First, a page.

Pharmacist-Run Pill Box Clinics Improve Adherence to Antihypertensive Medications


Pill box clinics conducted by pharmacists improve drug adherence among patients with uncontrolled hypertension.

Pill box clinics conducted by pharmacists improve drug adherence among patients with uncontrolled hypertension who receive multiple antihypertensive medications, according to a recent study published in the Journal of Managed Care & Specialty Pharmacy.

For the study, Angela K. Porter, PharmD, CDE, BCACP, a clinical pharmacy specialist for the Charles George VA Medical’s Pharmacy Service Center in Asheville, North Carolina, and her coauthors enrolled 60 veterans with a medication regimen comprised of 3 or more antihypertensive drugs. All study participants were diagnosed with hypertension for at least 1 year and had 3 consecutive systolic blood pressure (BP) readings above target levels, defined as <130/80 mm Hg for those with diabetes and <140/90 mm Hg for all other patients.

“Of patients receiving antihypertensive treatment, 50% discontinue therapy, and of those that remain on therapy, approximately half are >80% adherent to antihypertensive medications,” the study authors noted.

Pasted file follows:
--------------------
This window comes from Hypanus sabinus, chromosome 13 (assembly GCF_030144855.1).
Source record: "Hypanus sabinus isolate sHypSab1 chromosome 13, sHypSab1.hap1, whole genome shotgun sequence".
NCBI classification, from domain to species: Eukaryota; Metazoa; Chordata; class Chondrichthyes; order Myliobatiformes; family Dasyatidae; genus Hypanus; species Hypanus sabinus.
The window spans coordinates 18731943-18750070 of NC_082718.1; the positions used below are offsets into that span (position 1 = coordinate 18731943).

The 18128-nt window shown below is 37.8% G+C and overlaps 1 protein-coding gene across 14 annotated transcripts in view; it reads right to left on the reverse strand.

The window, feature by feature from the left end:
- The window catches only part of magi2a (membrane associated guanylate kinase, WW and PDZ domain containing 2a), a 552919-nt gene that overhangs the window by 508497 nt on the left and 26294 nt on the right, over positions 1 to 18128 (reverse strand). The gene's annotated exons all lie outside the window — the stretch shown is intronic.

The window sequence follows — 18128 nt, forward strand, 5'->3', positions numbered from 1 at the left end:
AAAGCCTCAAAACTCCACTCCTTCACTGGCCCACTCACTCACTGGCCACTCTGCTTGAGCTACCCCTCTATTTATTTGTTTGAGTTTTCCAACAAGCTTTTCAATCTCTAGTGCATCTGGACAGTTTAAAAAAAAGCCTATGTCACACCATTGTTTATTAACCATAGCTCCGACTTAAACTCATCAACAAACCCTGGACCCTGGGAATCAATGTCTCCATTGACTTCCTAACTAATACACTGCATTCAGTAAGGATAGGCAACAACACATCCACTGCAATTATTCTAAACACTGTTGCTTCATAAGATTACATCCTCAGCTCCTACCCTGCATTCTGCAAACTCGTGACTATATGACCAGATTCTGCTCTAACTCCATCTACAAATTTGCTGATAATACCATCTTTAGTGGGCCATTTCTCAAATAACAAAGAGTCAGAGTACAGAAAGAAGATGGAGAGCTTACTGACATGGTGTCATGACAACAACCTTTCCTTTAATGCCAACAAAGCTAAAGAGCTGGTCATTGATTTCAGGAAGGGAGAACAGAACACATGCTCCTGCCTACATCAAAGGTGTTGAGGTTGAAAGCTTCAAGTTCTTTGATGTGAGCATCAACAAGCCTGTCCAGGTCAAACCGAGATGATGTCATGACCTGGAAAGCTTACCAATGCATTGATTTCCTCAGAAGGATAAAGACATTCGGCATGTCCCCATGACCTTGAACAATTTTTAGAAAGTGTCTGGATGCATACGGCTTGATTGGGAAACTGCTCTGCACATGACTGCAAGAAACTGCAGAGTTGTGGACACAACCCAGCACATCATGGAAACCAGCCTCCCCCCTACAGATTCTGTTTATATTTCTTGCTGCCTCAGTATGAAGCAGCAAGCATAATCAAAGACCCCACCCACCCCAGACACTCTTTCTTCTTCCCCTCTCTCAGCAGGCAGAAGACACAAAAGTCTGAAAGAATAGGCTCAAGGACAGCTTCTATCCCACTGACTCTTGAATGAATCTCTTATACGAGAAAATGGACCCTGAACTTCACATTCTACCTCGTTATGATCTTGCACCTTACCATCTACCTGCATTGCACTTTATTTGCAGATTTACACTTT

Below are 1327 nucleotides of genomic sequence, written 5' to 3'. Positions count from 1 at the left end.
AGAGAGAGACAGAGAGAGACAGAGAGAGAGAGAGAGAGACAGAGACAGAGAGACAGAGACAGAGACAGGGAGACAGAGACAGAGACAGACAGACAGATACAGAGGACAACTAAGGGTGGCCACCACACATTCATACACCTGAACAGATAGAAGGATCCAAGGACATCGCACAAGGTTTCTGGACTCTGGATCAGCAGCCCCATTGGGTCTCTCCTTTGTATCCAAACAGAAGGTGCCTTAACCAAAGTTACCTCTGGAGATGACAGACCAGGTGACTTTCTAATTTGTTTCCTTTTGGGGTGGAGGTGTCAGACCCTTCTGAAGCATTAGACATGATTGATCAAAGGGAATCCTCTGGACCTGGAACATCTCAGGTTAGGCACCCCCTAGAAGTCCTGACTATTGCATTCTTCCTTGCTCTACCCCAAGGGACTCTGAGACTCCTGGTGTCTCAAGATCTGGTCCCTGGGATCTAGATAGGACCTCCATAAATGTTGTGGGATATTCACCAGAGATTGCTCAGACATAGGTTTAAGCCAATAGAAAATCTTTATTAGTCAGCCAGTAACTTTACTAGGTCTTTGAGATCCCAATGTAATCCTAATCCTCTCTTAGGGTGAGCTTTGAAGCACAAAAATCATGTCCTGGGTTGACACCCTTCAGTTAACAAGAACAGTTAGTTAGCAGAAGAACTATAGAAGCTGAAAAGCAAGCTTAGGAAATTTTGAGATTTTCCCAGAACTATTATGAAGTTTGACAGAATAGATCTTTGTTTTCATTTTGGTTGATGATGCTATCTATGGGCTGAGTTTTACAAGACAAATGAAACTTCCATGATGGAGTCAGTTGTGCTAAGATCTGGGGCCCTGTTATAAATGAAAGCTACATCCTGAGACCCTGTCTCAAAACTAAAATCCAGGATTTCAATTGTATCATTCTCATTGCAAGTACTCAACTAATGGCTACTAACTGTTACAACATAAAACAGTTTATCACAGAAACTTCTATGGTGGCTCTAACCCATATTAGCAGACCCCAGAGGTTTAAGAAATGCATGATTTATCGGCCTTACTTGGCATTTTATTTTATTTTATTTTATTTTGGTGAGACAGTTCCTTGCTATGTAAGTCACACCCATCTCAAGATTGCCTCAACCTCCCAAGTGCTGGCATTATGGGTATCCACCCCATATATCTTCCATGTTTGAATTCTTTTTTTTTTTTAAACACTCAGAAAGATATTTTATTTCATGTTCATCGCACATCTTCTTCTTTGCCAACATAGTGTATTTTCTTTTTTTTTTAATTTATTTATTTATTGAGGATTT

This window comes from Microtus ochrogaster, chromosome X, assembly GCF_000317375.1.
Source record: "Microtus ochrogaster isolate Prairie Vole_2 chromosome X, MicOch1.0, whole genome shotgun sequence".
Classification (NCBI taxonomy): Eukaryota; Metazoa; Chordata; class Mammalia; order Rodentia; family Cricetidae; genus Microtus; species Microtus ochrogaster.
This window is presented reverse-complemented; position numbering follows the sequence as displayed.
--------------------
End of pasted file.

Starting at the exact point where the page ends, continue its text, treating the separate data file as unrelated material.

Under the supervision of a pharmacist, each patient was provided with a pair of 7-day pill boxes to organize all of their antihypertensive medications. The patients filled the pill boxes with their own medications, which were verified by the pharmacist using electronic medical records. Thereafter, the patient or caregiver was responsible for organizing the medications.

At 2 and 4 weeks, the patients attended 2 additional follow-up appointments for refills of pill boxes, BP measurements, and adherence assessments. Of the participants, 50 completed the baseline and second appointment, while 45 attended all 3 appointments. Of the latter group, 24% and 31% recorded at least a 10 mm Hg reduction in systolic BP between the second and third appointments, respectively. However, the BP readings during each of the 3 appointments were not statistically different.

“Although results were not statistically significant, the pill box clinic resulted in clinically significant reductions in systolic BP by 10 mmHg, as well as an increased number of patients meeting prescribed BP goals,” Dr. Porter and her coauthors concluded. “The findings from this pre-/post-prospective study suggest BP goals are more likely to be met when antihypertensive medications are organized in a pill box, and use of the pill box is monitored by a pharmacist.”

In addition to enhancing medication adherence among patients with uncontrolled hypertension in the current trial, pill box clinics have previously demonstrated similar results among patients who receive antiretroviral or anticoagulation therapies.

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